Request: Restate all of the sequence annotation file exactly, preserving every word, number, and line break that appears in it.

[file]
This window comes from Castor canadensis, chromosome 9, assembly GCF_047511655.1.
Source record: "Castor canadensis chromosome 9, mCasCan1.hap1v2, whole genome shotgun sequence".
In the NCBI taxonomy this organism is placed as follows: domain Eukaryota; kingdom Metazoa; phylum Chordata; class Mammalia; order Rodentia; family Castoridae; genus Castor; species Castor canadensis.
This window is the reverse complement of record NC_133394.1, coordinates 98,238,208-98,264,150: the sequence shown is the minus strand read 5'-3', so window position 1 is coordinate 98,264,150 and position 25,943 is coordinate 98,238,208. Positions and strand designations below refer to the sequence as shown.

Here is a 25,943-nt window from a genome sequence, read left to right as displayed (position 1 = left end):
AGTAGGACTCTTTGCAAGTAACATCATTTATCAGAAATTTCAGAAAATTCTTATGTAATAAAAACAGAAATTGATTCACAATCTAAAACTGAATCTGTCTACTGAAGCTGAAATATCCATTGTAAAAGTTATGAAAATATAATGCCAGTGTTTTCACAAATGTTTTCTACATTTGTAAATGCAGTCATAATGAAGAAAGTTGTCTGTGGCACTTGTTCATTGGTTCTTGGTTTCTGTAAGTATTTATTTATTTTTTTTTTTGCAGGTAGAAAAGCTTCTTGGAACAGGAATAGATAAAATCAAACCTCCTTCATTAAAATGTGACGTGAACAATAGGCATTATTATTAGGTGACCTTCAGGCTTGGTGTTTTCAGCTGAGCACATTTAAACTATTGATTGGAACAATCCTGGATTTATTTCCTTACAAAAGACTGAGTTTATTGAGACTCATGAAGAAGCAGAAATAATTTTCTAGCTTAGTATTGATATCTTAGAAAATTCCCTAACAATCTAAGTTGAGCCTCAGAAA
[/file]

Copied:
This window comes from Castor canadensis, chromosome 9, assembly GCF_047511655.1.
Source record: "Castor canadensis chromosome 9, mCasCan1.hap1v2, whole genome shotgun sequence".
In the NCBI taxonomy this organism is placed as follows: domain Eukaryota; kingdom Metazoa; phylum Chordata; class Mammalia; order Rodentia; family Castoridae; genus Castor; species Castor canadensis.
This window is the reverse complement of record NC_133394.1, coordinates 98,238,208-98,264,150: the sequence shown is the minus strand read 5'-3', so window position 1 is coordinate 98,264,150 and position 25,943 is coordinate 98,238,208. Positions and strand designations below refer to the sequence as shown.

Here is a 25,943-nt window from a genome sequence, read left to right as displayed (position 1 = left end):
AGTAGGACTCTTTGCAAGTAACATCATTTATCAGAAATTTCAGAAAATTCTTATGTAATAAAAACAGAAATTGATTCACAATCTAAAACTGAATCTGTCTACTGAAGCTGAAATATCCATTGTAAAAGTTATGAAAATATAATGCCAGTGTTTTCACAAATGTTTTCTACATTTGTAAATGCAGTCATAATGAAGAAAGTTGTCTGTGGCACTTGTTCATTGGTTCTTGGTTTCTGTAAGTATTTATTTATTTTTTTTTTTGCAGGTAGAAAAGCTTCTTGGAACAGGAATAGATAAAATCAAACCTCCTTCATTAAAATGTGACGTGAACAATAGGCATTATTATTAGGTGACCTTCAGGCTTGGTGTTTTCAGCTGAGCACATTTAAACTATTGATTGGAACAATCCTGGATTTATTTCCTTACAAAAGACTGAGTTTATTGAGACTCATGAAGAAGCAGAAATAATTTTCTAGCTTAGTATTGATATCTTAGAAAATTCCCTAACAATCTAAGTTGAGCCTCAGAAA